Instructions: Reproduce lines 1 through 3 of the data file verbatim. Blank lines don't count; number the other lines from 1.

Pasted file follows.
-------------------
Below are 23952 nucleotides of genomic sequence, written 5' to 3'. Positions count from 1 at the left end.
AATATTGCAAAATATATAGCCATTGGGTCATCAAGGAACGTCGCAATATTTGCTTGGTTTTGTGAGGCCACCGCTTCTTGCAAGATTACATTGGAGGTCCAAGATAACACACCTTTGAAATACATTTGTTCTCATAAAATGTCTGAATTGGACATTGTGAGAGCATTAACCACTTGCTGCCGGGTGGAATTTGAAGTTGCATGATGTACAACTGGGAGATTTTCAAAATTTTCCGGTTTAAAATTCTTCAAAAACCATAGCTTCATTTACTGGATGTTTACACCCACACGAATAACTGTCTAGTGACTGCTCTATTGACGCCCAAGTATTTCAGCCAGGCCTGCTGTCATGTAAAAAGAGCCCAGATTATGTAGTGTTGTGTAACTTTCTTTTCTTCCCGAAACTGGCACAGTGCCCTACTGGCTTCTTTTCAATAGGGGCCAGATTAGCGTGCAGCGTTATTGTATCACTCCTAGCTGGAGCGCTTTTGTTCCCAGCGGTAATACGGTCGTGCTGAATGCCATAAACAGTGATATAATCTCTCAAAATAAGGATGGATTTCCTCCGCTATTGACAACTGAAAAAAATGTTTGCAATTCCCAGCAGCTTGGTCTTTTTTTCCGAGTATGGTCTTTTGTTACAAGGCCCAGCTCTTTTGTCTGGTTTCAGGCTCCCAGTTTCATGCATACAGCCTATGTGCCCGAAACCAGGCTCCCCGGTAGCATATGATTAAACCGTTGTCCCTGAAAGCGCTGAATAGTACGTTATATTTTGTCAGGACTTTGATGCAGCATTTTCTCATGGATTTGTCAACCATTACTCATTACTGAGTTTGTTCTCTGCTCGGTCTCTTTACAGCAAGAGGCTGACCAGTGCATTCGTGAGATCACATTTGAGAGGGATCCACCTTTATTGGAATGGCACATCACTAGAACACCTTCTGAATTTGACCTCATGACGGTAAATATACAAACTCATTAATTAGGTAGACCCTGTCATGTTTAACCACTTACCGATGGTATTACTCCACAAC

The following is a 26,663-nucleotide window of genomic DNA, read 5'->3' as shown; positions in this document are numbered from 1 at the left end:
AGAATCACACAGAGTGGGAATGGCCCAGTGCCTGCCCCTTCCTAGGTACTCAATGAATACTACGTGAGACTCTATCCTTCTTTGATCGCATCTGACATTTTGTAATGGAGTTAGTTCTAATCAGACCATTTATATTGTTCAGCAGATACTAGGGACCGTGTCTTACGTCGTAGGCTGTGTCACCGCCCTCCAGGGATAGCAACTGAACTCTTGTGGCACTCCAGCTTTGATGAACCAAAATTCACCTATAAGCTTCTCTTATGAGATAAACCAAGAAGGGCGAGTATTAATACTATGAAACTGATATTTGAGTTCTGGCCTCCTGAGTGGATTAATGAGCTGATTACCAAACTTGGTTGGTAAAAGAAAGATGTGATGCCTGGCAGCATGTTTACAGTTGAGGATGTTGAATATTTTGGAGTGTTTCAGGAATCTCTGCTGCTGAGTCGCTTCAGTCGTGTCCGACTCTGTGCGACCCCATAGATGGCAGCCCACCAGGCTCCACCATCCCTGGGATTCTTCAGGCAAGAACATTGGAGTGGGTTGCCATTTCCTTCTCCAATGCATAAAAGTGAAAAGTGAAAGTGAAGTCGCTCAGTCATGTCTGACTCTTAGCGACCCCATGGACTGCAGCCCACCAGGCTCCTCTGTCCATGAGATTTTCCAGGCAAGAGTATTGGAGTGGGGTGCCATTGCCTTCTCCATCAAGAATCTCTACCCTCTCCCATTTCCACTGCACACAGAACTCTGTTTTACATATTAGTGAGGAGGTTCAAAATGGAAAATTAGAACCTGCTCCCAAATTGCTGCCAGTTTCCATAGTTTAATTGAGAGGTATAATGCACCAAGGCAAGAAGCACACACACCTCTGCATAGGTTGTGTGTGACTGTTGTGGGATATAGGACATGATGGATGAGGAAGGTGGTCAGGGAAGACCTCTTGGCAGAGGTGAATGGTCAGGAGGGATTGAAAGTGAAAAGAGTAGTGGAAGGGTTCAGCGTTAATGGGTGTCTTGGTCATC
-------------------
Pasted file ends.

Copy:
Below are 23952 nucleotides of genomic sequence, written 5' to 3'. Positions count from 1 at the left end.
AATATTGCAAAATATATAGCCATTGGGTCATCAAGGAACGTCGCAATATTTGCTTGGTTTTGTGAGGCCACCGCTTCTTGCAAGATTACATTGGAGGTCCAAGATAACACACCTTTGAAATACATTTGTTCTCATAAAATGTCTGAATTGGACATTGTGAGAGCATTAACCACTTGCTGCCGGGTGGAATTTGAAGTTGCATGATGTACAACTGGGAGATTTTCAAAATTTTCCGGTTTAAAATTCTTCAAAAACCATAGCTTCATTTACTGGATGTTTACACCCACACGAATAACTGTCTAGTGACTGCTCTATTGACGCCCAAGTATTTCAGCCAGGCCTGCTGTCATGTAAAAAGAGCCCAGATTATGTAGTGTTGTGTAACTTTCTTTTCTTCCCGAAACTGGCACAGTGCCCTACTGGCTTCTTTTCAATAGGGGCCAGATTAGCGTGCAGCGTTATTGTATCACTCCTAGCTGGAGCGCTTTTGTTCCCAGCGGTAATACGGTCGTGCTGAATGCCATAAACAGTGATATAATCTCTCAAAATAAGGATGGATTTCCTCCGCTATTGACAACTGAAAAAAATGTTTGCAATTCCCAGCAGCTTGGTCTTTTTTTCCGAGTATGGTCTTTTGTTACAAGGCCCAGCTCTTTTGTCTGGTTTCAGGCTCCCAGTTTCATGCATACAGCCTATGTGCCCGAAACCAGGCTCCCCGGTAGCATATGATTAAACCGTTGTCCCTGAAAGCGCTGAATAGTACGTTATATTTTGTCAGGACTTTGATGCAGCATTTTCTCATGGATTTGTCAACCATTACTCATTACTGAGTTTGTTCTCTGCTCGGTCTCTTTACAGCAAGAGGCTGACCAGTGCATTCGTGAGATCACATTTGAGAGGGATCCACCTTTATTGGAATGGCACATCACTAGAACACCTTCTGAATTTGACCTCATGACGGTAAATATACAAACTCATTAATTAGGTAGACCCTGTCATGTTTAACCACTTACCGATGGTATTACTCCACAAC

The following is a 26,663-nucleotide window of genomic DNA, read 5'->3' as shown; positions in this document are numbered from 1 at the left end: